Translating research into policy and practice
Our keynote for this topic was delivered by Dr Bern-Thomas Nyang'wa, Medical Director, Amsterdam Operational Centre, Médecins Sans Frontières (MSF), who led us through a project from research to practice, developing a new treatment regime for TB. He talked us through the approach, which was centered on communities and patients. He also explained the achievements so far, as well as some of the challenges along the way. One of the take-away lessons for me from his talk was the consideration of who has a seat on the table when deciding on implementation. In addition, when we formulate policy, how do we manage the questions of who it is for, who is defining the problem, and who is involved in choosing the solution.
The panel discussion covered much ground, and featured a very diverse set of speakers. It touched on the need for policy making to be fluid and responsive in different settings, and the importance of collaboration. One area it touched on, which RSTMH has been looking at for some time, is how early career scientists can work more closely with communicators and policy makers.
The Annual Meeting covered antimicrobial resistance (AMR) and featured a keynote address by Dr Ghada Zoubiane, Head of Partnerships and Stakeholder Engagement, International Centre for Antimicrobial Resistance Solutions (ICARS), who brought us up to date with some of the global priorities and challenges in this broad area of work. She talked us through the progress of countries through their National Action Plans, as well as touching on some of the challenges, including the need for greater capacity and political will. Some of the priorities she left us thinking about included how to achieve country ownership, how to tailor solutions for resource, capacity and cultural considerations, and a need for greater understanding of the enablers for adoption of solutions.
The panel discussion was, like the others, broad and covered areas including the challenges of AMR in more rural settings. It looked at the future of AMR and what action was needed, as well as the advances that have been made.
To set the scene and to give us an insight into the use of artificial intelligence in global health, Dr Charles Mowbray, Discovery Director, DNDi delivered our keynote address. He took us through many of the ways in which AI is currently being used, as well as how it could be used, to improve global health, and also some of the important considerations in doing so. Some of the benefits he touched on included the ability to help make healthcare faster, cheaper and enable better prioritisation.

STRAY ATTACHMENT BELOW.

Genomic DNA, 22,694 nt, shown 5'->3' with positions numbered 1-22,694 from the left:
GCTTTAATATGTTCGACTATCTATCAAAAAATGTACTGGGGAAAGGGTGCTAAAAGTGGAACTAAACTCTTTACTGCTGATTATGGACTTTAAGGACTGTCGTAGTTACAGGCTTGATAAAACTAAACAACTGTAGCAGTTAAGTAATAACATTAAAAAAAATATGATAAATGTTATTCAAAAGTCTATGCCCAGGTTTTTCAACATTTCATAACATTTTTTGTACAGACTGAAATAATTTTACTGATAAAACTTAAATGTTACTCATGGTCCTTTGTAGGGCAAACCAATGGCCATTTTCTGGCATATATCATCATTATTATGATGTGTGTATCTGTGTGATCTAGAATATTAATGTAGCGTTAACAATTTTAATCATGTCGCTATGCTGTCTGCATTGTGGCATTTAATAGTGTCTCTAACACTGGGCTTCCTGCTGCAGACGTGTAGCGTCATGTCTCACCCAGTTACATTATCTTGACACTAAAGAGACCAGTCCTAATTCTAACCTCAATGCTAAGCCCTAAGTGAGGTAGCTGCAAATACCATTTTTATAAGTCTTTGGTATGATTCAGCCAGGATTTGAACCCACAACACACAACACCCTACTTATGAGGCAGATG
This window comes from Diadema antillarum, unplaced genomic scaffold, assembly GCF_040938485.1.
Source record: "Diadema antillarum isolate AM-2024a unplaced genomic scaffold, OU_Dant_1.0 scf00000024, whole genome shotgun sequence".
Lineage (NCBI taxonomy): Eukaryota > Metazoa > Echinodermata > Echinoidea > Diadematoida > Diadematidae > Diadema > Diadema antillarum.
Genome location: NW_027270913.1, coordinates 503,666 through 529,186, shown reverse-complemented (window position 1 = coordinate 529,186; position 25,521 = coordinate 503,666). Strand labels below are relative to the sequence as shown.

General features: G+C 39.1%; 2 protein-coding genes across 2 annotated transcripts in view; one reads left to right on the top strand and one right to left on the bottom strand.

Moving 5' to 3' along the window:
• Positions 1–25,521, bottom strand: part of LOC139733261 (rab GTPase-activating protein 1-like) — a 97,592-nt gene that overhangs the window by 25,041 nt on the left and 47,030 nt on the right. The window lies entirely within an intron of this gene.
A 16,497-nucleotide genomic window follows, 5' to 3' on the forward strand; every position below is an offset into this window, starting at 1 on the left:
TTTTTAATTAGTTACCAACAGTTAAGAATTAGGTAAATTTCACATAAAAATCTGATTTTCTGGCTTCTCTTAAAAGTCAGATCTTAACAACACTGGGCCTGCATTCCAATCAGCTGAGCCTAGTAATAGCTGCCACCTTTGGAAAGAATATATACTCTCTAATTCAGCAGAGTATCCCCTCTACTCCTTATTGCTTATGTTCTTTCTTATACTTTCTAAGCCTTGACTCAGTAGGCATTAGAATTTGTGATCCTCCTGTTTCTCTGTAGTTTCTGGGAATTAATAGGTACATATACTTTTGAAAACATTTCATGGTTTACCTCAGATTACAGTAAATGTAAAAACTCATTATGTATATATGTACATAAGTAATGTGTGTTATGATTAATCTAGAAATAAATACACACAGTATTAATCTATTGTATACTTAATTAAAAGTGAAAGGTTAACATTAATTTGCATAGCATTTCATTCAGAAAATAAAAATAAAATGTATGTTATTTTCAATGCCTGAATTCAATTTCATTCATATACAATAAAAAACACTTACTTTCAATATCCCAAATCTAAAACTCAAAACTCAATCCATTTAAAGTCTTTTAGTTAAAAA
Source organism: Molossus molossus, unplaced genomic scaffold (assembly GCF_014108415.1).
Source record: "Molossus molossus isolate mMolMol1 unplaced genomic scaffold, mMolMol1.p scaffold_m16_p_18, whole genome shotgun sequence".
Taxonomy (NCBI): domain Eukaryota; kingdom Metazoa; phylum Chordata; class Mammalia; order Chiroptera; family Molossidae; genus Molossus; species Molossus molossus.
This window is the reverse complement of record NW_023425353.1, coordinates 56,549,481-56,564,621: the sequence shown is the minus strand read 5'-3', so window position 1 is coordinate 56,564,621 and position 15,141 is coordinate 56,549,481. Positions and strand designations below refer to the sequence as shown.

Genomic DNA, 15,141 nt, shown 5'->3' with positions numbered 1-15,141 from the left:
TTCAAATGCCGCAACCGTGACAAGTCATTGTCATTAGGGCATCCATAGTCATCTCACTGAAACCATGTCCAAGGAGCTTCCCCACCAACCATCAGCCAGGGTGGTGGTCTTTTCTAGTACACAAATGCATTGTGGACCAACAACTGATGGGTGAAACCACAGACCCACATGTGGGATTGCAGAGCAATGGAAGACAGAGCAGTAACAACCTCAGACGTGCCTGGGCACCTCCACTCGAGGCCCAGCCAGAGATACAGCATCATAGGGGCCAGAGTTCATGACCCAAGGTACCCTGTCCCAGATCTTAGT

The panel discussion was very rich and touched on too many areas to cover here, but some of the take-away messages for me were around the challenges of making AI equitable – from algorithms, to design, its use and its evaluation. The discussion also touched on how we manage patient data and, importantly, how we connect different data sets to enable a greater understanding.
Professor Sir Andy Haines, Professor of Environmental Change and Public Health, Centre on Climate Change and Planetary Health, LSHTM, delivered the keynote on how climate change is impacting global health. He touched on the effect that climate change is already having, including its impact on infectious diseases – particularly to vector-borne, food-borne and water-born diseases, as well as zoonotic diseases. He also looked at the commitments being made to tackle climate change and the impacts.
The panel discussion was broad reaching and included discussions around how we consider the environmental footprint of research, and how we ensure those most impacted by the results of the climate crisis are involved in the design and delivery of the work. There was a shared priority felt in the room about the need for health to have a greater presence in climate conferences and political discussions. Two of the take-home messages for me were around the need to move from modelling benefits to action, and the about how we can measure resilience to inform policies.
The meeting also included many other incredible talks – too many to summarise here – but included abstracts from our members, the Presidential Address from new-President Professor Jimmy Whitworth and also the final panel discussion which brought together many of the themes of the meeting in order to look at what role RSTMH may have in addressing some of the priorities.
If you want to hear more about the topics covered, the Annual Meeting recordings are now available to purchase. The recordings are for both tracks and can be purchased as seperate days, or for the whole Annual Meeting. Find out more here.